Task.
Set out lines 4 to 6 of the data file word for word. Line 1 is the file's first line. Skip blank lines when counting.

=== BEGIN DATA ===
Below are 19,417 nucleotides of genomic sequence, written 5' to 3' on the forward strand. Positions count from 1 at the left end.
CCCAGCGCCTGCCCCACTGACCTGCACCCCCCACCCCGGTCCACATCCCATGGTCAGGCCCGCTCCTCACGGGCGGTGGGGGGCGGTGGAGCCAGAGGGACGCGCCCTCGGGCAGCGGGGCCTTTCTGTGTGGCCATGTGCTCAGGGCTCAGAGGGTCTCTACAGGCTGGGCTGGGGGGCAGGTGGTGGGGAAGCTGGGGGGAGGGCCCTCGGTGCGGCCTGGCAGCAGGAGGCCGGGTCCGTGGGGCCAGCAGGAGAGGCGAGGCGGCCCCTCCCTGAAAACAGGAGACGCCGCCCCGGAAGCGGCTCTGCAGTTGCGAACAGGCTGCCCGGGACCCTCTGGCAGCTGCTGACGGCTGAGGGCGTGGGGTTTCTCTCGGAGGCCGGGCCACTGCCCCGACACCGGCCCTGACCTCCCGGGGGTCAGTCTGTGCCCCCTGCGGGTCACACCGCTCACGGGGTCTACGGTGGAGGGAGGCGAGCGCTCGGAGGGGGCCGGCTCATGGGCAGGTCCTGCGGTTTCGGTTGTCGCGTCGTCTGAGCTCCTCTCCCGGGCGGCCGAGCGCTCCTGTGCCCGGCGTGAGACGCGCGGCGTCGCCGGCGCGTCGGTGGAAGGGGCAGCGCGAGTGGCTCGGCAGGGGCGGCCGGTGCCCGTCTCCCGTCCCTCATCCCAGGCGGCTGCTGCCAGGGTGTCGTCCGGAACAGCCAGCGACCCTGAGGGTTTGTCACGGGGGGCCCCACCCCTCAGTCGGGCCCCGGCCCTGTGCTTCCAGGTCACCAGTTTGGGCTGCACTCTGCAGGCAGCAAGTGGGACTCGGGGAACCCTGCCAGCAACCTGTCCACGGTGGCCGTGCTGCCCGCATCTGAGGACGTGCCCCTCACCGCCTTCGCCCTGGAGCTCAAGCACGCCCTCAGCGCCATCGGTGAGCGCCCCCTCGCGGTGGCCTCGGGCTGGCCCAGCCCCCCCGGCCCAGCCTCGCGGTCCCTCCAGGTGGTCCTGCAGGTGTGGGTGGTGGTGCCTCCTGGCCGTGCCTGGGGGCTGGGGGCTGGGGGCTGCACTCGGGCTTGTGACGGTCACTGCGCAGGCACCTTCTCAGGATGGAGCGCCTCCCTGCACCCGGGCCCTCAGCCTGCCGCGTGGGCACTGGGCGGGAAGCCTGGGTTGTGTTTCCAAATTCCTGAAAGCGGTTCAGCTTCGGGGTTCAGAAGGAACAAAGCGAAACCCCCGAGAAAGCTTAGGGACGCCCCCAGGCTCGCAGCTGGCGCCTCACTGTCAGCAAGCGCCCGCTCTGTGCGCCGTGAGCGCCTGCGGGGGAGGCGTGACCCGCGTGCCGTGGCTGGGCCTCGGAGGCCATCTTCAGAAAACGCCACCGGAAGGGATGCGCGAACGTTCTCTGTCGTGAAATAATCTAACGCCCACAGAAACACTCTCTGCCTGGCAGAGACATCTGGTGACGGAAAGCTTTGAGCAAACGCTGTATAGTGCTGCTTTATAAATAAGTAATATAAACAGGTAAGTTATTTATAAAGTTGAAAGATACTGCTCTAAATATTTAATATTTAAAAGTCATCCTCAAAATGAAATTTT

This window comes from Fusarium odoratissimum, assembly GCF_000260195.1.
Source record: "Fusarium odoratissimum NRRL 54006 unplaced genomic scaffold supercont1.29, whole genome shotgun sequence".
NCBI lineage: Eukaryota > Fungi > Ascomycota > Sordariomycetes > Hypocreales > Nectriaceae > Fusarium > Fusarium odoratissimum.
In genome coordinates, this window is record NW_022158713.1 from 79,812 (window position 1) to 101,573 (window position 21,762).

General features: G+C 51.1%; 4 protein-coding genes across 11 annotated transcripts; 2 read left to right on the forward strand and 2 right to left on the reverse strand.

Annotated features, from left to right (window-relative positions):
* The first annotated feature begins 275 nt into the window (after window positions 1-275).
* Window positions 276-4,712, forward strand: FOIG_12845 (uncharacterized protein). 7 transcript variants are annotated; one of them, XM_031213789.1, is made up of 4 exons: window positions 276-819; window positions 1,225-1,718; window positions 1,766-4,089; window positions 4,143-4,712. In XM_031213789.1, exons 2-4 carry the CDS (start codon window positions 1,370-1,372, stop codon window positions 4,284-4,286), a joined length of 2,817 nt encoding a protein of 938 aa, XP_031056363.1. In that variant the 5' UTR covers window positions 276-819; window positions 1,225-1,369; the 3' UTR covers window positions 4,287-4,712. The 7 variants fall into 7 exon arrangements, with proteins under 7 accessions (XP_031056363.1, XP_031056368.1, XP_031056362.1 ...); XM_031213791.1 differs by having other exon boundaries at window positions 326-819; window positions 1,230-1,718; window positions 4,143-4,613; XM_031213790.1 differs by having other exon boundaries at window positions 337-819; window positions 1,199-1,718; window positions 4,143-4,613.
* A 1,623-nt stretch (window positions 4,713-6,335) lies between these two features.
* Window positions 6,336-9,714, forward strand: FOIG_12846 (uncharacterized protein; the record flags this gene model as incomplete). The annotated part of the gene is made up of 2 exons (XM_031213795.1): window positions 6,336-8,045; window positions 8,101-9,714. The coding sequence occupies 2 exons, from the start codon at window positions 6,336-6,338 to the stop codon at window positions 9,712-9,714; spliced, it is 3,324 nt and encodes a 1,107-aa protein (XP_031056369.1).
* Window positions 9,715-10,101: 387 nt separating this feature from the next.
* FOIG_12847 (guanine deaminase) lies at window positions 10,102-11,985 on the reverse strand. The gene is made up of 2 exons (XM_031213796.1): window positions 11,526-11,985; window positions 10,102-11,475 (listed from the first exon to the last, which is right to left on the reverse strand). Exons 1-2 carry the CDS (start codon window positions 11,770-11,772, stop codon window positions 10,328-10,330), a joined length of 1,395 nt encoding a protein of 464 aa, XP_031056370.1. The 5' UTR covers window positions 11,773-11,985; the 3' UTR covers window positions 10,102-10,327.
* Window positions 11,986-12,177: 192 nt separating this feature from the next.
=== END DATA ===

Source record: "Fusarium odoratissimum NRRL 54006 unplaced genomic scaffold supercont1.29, whole genome shotgun sequence".
NCBI lineage: Eukaryota > Fungi > Ascomycota > Sordariomycetes > Hypocreales > Nectriaceae > Fusarium > Fusarium odoratissimum.
In genome coordinates, this window is record NW_022158713.1 from 79,812 (window position 1) to 101,573 (window position 21,762).